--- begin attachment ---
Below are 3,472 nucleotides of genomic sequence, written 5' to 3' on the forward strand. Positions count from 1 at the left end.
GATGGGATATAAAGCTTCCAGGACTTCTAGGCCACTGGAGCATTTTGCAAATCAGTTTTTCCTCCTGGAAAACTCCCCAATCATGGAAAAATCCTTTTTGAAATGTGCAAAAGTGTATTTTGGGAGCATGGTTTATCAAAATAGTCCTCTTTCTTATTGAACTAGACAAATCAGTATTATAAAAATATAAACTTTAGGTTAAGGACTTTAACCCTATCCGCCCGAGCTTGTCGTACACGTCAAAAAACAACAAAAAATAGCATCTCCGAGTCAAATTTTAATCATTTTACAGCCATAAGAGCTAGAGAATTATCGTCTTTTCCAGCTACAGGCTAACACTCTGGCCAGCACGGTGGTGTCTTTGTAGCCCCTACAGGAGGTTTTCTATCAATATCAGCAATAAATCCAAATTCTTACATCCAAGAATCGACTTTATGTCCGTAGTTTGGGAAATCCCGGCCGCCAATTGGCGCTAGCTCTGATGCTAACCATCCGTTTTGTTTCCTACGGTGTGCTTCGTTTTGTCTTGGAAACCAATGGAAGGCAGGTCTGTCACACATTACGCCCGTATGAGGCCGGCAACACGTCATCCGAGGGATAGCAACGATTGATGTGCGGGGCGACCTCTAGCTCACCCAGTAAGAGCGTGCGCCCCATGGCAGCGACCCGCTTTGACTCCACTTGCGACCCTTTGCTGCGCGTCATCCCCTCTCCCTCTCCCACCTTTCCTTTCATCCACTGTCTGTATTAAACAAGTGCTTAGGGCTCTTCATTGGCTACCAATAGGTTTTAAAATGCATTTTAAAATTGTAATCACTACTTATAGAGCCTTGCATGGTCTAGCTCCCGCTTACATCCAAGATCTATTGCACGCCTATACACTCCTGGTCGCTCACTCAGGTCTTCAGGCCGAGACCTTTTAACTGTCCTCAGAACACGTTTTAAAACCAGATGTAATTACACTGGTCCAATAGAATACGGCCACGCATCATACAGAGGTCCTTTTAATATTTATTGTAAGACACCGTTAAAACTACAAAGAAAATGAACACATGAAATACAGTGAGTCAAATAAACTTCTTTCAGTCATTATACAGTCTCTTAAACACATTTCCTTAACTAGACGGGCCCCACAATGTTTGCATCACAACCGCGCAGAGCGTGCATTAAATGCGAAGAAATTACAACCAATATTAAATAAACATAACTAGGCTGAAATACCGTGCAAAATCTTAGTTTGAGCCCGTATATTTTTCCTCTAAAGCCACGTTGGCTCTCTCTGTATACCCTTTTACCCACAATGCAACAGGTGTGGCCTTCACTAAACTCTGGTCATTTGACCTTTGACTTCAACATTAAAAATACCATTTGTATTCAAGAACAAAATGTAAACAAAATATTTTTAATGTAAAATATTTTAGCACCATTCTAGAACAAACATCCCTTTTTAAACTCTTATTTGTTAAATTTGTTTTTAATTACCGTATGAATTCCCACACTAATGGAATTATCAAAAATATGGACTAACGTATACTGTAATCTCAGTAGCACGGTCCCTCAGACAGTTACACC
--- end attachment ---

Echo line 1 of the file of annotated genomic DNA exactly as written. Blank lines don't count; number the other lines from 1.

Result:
Below are 3,472 nucleotides of genomic sequence, written 5' to 3' on the forward strand. Positions count from 1 at the left end.